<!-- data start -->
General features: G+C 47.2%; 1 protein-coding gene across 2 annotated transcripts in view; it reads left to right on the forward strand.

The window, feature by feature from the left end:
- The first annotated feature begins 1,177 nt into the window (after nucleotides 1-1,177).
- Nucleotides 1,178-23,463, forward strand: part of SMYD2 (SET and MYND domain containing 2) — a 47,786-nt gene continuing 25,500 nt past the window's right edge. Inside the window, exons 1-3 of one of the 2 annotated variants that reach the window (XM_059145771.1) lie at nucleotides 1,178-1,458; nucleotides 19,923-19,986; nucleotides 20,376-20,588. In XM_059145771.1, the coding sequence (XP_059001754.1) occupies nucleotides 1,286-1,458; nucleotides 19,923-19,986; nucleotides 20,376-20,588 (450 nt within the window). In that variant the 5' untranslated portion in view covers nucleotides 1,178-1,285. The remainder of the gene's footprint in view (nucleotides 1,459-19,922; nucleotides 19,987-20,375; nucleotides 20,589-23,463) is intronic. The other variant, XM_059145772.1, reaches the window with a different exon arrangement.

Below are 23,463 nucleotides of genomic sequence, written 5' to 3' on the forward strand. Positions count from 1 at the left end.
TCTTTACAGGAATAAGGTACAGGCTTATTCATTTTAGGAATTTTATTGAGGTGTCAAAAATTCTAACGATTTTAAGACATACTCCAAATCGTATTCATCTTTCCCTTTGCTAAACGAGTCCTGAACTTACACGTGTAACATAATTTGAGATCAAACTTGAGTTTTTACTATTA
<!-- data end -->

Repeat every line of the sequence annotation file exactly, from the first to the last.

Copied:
General features: G+C 47.2%; 1 protein-coding gene across 2 annotated transcripts in view; it reads left to right on the forward strand.

The window, feature by feature from the left end:
- The first annotated feature begins 1,177 nt into the window (after nucleotides 1-1,177).
- Nucleotides 1,178-23,463, forward strand: part of SMYD2 (SET and MYND domain containing 2) — a 47,786-nt gene continuing 25,500 nt past the window's right edge. Inside the window, exons 1-3 of one of the 2 annotated variants that reach the window (XM_059145771.1) lie at nucleotides 1,178-1,458; nucleotides 19,923-19,986; nucleotides 20,376-20,588. In XM_059145771.1, the coding sequence (XP_059001754.1) occupies nucleotides 1,286-1,458; nucleotides 19,923-19,986; nucleotides 20,376-20,588 (450 nt within the window). In that variant the 5' untranslated portion in view covers nucleotides 1,178-1,285. The remainder of the gene's footprint in view (nucleotides 1,459-19,922; nucleotides 19,987-20,375; nucleotides 20,589-23,463) is intronic. The other variant, XM_059145772.1, reaches the window with a different exon arrangement.

Below are 23,463 nucleotides of genomic sequence, written 5' to 3' on the forward strand. Positions count from 1 at the left end.
TCTTTACAGGAATAAGGTACAGGCTTATTCATTTTAGGAATTTTATTGAGGTGTCAAAAATTCTAACGATTTTAAGACATACTCCAAATCGTATTCATCTTTCCCTTTGCTAAACGAGTCCTGAACTTACACGTGTAACATAATTTGAGATCAAACTTGAGTTTTTACTATTA